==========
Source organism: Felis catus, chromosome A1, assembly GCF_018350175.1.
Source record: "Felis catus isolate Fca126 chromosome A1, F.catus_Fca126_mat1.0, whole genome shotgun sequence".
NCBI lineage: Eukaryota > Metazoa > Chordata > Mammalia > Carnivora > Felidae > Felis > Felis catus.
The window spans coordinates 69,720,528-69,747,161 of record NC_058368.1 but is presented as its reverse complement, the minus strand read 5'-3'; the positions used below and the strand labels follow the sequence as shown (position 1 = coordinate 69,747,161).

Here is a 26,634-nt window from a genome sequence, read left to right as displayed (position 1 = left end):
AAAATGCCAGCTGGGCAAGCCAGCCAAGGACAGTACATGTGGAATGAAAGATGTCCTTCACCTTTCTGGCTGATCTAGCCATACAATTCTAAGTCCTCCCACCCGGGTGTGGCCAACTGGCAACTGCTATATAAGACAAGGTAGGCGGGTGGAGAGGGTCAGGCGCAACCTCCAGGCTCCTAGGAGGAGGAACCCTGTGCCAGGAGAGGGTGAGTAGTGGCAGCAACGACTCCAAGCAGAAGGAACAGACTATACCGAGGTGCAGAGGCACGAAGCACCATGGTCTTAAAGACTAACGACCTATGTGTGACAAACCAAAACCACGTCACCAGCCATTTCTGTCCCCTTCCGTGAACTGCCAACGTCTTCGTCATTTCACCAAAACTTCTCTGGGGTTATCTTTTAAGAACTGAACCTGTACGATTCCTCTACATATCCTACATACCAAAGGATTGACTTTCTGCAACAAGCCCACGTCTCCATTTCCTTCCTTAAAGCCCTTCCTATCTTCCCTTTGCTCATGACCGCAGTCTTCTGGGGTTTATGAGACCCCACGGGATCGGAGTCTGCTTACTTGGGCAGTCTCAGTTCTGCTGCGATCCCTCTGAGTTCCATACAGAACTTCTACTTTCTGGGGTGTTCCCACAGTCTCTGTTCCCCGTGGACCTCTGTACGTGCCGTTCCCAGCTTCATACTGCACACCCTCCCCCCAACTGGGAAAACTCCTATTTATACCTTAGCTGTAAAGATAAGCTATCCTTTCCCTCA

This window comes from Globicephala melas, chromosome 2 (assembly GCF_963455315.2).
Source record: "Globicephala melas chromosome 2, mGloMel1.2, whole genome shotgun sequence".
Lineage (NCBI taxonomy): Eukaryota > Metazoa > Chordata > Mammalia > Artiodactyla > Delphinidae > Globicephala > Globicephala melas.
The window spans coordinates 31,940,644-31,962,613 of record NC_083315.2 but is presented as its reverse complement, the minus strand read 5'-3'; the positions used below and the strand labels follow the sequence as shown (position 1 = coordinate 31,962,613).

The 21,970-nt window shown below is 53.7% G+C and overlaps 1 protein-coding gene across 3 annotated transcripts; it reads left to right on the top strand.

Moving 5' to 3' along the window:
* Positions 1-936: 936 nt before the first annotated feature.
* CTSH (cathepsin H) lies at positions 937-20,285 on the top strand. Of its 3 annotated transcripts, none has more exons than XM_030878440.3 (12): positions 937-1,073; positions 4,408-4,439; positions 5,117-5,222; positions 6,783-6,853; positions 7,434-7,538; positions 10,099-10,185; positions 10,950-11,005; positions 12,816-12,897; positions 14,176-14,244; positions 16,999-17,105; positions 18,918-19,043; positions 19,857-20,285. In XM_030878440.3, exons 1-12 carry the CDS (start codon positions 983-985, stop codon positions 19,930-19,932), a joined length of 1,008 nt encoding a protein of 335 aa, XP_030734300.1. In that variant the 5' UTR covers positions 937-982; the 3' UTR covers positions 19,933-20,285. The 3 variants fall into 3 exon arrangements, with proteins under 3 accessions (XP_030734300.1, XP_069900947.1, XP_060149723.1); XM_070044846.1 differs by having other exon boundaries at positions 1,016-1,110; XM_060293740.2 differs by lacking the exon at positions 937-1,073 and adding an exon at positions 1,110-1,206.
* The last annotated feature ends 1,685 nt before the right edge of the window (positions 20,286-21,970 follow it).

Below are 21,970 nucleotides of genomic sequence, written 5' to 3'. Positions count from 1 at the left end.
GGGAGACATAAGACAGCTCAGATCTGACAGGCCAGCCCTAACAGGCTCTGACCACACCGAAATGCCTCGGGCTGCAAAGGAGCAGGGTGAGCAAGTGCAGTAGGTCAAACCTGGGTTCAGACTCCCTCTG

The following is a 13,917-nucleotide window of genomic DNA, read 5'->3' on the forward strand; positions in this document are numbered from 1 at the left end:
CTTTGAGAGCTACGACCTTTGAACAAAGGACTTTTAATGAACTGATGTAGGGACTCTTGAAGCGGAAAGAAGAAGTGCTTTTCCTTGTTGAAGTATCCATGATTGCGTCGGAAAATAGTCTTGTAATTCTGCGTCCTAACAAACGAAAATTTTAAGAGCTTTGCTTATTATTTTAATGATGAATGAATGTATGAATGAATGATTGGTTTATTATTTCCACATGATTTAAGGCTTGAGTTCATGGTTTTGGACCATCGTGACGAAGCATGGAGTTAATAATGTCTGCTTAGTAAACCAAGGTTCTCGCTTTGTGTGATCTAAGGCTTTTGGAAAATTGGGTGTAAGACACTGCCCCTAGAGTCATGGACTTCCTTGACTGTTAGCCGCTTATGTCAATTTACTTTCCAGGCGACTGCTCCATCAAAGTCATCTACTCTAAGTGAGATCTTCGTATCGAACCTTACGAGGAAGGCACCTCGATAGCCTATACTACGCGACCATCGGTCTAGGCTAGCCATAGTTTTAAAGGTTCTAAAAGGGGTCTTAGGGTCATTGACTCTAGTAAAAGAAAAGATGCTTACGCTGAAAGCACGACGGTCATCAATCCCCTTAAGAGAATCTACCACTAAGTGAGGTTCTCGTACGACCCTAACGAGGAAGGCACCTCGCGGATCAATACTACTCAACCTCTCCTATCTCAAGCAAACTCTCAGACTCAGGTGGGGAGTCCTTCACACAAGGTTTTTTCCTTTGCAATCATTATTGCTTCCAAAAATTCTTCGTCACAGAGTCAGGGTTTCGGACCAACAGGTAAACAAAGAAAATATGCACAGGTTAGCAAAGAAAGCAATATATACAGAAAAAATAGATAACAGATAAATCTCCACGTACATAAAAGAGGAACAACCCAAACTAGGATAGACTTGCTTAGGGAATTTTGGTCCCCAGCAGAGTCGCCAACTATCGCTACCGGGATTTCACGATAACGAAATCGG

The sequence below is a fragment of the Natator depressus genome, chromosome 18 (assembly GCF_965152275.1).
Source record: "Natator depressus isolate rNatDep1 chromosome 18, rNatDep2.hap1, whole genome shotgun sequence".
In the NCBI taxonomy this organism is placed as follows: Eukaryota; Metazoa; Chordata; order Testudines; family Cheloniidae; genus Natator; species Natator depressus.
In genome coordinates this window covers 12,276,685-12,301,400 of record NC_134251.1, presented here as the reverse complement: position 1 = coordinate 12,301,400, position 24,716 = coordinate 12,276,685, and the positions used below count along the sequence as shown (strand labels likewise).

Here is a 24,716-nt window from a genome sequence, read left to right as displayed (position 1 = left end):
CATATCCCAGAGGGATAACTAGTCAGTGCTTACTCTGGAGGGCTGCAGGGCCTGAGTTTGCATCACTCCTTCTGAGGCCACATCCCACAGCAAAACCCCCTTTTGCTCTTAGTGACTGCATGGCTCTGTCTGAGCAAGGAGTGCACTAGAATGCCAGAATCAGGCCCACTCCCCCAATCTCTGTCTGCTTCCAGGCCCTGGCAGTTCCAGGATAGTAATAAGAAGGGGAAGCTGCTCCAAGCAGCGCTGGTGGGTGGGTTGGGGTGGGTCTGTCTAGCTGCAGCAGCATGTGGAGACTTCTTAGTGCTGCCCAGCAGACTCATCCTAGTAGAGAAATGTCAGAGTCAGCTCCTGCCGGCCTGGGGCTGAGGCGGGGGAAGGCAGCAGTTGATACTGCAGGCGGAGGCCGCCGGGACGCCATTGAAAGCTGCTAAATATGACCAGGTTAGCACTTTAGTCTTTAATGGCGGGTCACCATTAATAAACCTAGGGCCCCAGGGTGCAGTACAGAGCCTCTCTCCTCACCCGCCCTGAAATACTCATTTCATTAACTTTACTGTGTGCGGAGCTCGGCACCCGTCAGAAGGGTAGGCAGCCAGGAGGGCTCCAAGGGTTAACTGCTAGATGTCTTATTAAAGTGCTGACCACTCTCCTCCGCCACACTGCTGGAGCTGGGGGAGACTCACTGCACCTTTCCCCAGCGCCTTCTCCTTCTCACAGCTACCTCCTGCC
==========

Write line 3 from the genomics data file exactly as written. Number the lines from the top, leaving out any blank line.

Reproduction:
NCBI lineage: Eukaryota > Metazoa > Chordata > Mammalia > Carnivora > Felidae > Felis > Felis catus.